1971 – Willy Brandt (1913–1992, born Karl Herbert Frahmfor), Social Democrat, Chancellor of the Federal Republic of Germany (1969–1974), honoured mainly for his contribution to reconciliation with Poland, Russia and other countries invaded by the Nazi Germany.
Brandt joined the Social Democratic Party of Germany (SPD) in 1930. Three years later, after Hitler’s rise to power, he left Germany for Norway, and then Sweden, where he took an active part in the activities of anti-Nazi opposition. After the war, he served as the Mayor of West Berlin and the Minister of Foreign Affairs in the grand coalition (CDU/SPD) government.
In 1969, he became federal Chancellor and the leader of coalition government composed of SPD and the liberal FDP. He initiated the policy of détente and reconciliation with the countries of Central and Eastern Europe. On 7 December 1970, he signed an agreement with the authorities of the People’s Republic of Poland under which the Federal Republic of Germany accepted the western boundary of Poland. During his official visit to Warsaw he spontaneously knelt down while laying a wreath at the monument to victims of the Warsaw Ghetto Uprising. The photograph of the kneeling politician went around the world.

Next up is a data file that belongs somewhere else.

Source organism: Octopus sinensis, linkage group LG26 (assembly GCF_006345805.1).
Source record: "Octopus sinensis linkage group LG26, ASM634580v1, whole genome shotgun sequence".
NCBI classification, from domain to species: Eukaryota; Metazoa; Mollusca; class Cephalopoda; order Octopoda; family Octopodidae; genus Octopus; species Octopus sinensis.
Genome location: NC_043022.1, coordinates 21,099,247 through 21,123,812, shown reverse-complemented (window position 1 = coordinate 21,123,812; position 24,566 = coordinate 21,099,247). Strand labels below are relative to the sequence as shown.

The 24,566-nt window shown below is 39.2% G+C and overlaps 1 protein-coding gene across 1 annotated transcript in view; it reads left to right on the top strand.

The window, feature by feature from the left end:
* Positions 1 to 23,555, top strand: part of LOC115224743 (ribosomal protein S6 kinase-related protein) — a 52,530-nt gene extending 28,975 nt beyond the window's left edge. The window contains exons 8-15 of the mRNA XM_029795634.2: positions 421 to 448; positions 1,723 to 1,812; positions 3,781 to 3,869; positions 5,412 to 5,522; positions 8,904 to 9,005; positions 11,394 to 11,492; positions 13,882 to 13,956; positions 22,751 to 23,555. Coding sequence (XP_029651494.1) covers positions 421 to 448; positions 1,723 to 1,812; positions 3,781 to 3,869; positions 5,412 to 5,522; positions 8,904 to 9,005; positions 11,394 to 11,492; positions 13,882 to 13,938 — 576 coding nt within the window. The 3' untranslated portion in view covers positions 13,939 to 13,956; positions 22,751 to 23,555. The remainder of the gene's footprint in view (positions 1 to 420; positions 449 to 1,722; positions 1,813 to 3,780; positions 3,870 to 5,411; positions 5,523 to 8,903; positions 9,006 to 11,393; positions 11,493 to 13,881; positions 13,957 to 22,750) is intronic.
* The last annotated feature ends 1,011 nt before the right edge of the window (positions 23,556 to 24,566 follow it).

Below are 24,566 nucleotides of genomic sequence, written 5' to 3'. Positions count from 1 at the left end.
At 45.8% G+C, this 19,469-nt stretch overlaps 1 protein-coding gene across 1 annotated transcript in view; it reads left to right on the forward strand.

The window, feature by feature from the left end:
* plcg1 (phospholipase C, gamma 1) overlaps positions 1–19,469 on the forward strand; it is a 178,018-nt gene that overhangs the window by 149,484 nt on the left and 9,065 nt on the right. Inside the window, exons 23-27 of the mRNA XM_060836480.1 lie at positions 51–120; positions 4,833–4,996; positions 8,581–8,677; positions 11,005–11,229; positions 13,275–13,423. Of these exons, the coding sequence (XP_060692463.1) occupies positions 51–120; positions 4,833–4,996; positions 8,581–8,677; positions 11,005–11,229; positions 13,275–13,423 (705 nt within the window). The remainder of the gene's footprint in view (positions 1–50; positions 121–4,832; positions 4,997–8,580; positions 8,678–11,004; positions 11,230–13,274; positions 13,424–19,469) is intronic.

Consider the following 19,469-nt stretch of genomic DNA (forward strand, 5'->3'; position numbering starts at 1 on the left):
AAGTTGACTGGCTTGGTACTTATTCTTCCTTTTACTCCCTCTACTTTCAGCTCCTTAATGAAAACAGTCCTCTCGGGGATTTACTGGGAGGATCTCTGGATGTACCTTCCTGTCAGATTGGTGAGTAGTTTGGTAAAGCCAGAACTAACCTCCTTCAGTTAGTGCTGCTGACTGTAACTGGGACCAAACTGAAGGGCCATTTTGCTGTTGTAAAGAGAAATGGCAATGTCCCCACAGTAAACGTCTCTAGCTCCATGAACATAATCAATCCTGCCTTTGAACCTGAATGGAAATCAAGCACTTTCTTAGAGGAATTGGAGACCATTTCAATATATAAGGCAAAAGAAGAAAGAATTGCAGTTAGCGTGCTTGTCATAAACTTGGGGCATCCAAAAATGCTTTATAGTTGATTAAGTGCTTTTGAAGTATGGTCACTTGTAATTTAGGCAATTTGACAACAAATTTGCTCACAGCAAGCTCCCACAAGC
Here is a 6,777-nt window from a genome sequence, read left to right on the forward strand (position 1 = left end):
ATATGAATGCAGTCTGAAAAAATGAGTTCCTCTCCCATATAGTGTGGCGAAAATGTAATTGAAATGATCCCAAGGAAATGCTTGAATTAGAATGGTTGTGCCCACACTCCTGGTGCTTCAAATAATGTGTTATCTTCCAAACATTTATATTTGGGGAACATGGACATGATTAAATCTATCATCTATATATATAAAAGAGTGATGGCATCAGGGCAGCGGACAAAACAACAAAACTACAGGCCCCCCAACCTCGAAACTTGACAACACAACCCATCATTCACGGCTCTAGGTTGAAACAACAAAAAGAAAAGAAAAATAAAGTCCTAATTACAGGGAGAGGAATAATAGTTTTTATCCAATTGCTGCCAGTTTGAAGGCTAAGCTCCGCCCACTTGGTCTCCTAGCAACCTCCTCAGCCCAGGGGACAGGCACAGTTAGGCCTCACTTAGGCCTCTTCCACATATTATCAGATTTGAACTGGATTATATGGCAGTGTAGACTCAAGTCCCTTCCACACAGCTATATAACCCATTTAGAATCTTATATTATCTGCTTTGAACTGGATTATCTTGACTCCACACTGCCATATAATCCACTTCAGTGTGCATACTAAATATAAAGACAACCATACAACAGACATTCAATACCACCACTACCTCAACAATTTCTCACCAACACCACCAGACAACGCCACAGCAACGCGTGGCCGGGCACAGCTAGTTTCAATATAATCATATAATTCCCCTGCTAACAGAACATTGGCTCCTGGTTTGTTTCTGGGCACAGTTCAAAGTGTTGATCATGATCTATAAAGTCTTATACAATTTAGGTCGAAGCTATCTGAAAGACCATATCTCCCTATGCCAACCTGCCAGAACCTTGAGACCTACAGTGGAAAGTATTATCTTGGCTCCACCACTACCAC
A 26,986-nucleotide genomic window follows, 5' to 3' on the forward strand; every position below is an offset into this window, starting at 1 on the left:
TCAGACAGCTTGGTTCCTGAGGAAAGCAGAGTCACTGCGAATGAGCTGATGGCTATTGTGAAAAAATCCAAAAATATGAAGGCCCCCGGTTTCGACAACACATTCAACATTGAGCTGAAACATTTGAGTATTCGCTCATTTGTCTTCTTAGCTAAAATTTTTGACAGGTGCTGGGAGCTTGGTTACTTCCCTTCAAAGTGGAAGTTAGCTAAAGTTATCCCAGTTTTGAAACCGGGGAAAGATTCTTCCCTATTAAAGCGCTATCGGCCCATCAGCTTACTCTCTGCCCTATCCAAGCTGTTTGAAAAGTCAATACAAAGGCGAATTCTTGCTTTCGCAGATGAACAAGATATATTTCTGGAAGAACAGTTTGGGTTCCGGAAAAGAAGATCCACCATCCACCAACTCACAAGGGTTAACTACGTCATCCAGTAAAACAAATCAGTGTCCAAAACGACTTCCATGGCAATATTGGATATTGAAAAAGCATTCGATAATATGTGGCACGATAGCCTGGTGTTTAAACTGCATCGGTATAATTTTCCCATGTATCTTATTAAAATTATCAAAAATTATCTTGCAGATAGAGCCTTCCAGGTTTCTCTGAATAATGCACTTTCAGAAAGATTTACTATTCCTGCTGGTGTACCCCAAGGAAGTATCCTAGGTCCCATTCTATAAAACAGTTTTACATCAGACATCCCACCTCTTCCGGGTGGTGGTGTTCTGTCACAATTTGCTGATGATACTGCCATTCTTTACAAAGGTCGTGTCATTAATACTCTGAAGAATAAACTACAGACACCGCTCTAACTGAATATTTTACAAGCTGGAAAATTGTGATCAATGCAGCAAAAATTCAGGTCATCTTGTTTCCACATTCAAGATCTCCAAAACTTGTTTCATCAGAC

Signing the peace treaty with Poland, Brandt showed great courage, as most Germans of his time were strongly against the boundary along the Oder–Neisse line.